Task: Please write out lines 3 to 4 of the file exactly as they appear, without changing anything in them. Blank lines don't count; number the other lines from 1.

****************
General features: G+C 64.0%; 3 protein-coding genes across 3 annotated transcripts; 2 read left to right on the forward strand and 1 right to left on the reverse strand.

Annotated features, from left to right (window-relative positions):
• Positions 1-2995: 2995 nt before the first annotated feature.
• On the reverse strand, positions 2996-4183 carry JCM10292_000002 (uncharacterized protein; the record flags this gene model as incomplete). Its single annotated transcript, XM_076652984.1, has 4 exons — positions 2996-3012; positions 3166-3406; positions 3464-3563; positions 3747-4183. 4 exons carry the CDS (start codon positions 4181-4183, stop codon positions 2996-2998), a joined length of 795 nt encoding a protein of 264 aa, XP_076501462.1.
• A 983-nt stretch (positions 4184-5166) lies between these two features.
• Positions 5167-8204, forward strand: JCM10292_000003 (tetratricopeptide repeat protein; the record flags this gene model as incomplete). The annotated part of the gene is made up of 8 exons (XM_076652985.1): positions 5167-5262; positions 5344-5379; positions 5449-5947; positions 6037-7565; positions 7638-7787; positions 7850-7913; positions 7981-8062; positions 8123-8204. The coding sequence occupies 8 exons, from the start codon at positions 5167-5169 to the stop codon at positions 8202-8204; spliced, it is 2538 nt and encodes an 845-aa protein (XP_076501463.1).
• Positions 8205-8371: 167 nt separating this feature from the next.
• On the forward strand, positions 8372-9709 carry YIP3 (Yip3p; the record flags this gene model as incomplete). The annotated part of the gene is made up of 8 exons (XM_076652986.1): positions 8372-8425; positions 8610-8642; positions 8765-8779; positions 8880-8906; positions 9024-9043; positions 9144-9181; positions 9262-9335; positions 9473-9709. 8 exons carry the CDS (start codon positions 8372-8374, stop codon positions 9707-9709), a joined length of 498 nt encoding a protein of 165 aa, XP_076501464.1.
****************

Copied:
• Positions 1-2995: 2995 nt before the first annotated feature.
• On the reverse strand, positions 2996-4183 carry JCM10292_000002 (uncharacterized protein; the record flags this gene model as incomplete). Its single annotated transcript, XM_076652984.1, has 4 exons — positions 2996-3012; positions 3166-3406; positions 3464-3563; positions 3747-4183. 4 exons carry the CDS (start codon positions 4181-4183, stop codon positions 2996-2998), a joined length of 795 nt encoding a protein of 264 aa, XP_076501462.1.